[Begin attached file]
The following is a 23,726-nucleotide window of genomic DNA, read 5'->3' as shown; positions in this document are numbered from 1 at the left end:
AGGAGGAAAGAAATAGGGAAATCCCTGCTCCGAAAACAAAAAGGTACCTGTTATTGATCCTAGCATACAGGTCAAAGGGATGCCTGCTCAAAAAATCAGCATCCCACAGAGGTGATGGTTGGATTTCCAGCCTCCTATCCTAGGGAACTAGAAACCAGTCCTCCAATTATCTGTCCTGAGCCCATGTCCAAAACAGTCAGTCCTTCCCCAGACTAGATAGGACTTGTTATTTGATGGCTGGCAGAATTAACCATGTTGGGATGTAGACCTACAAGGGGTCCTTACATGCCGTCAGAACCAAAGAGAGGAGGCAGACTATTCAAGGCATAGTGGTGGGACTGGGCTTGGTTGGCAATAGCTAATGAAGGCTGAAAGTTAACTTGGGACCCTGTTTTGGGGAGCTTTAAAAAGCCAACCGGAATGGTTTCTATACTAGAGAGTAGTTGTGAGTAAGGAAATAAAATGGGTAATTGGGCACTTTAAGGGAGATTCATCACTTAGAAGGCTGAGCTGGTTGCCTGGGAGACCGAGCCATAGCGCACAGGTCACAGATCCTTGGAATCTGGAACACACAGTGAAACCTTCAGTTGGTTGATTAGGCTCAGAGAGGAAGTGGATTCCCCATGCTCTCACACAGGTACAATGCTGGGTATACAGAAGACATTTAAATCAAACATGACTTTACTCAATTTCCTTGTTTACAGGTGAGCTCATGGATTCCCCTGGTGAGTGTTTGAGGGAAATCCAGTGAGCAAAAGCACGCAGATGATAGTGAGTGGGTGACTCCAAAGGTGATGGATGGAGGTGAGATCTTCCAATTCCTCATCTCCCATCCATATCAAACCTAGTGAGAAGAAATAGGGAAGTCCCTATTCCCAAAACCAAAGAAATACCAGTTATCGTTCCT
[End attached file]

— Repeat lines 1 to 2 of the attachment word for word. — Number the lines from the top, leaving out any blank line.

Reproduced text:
The following is a 23,726-nucleotide window of genomic DNA, read 5'->3' as shown; positions in this document are numbered from 1 at the left end:
AGGAGGAAAGAAATAGGGAAATCCCTGCTCCGAAAACAAAAAGGTACCTGTTATTGATCCTAGCATACAGGTCAAAGGGATGCCTGCTCAAAAAATCAGCATCCCACAGAGGTGATGGTTGGATTTCCAGCCTCCTATCCTAGGGAACTAGAAACCAGTCCTCCAATTATCTGTCCTGAGCCCATGTCCAAAACAGTCAGTCCTTCCCCAGACTAGATAGGACTTGTTATTTGATGGCTGGCAGAATTAACCATGTTGGGATGTAGACCTACAAGGGGTCCTTACATGCCGTCAGAACCAAAGAGAGGAGGCAGACTATTCAAGGCATAGTGGTGGGACTGGGCTTGGTTGGCAATAGCTAATGAAGGCTGAAAGTTAACTTGGGACCCTGTTTTGGGGAGCTTTAAAAAGCCAACCGGAATGGTTTCTATACTAGAGAGTAGTTGTGAGTAAGGAAATAAAATGGGTAATTGGGCACTTTAAGGGAGATTCATCACTTAGAAGGCTGAGCTGGTTGCCTGGGAGACCGAGCCATAGCGCACAGGTCACAGATCCTTGGAATCTGGAACACACAGTGAAACCTTCAGTTGGTTGATTAGGCTCAGAGAGGAAGTGGATTCCCCATGCTCTCACACAGGTACAATGCTGGGTATACAGAAGACATTTAAATCAAACATGACTTTACTCAATTTCCTTGTTTACAGGTGAGCTCATGGATTCCCCTGGTGAGTGTTTGAGGGAAATCCAGTGAGCAAAAGCACGCAGATGATAGTGAGTGGGTGACTCCAAAGGTGATGGATGGAGGTGAGATCTTCCAATTCCTCATCTCCCATCCATATCAAACCTAGTGAGAAGAAATAGGGAAGTCCCTATTCCCAAAACCAAAGAAATACCAGTTATCGTTCCT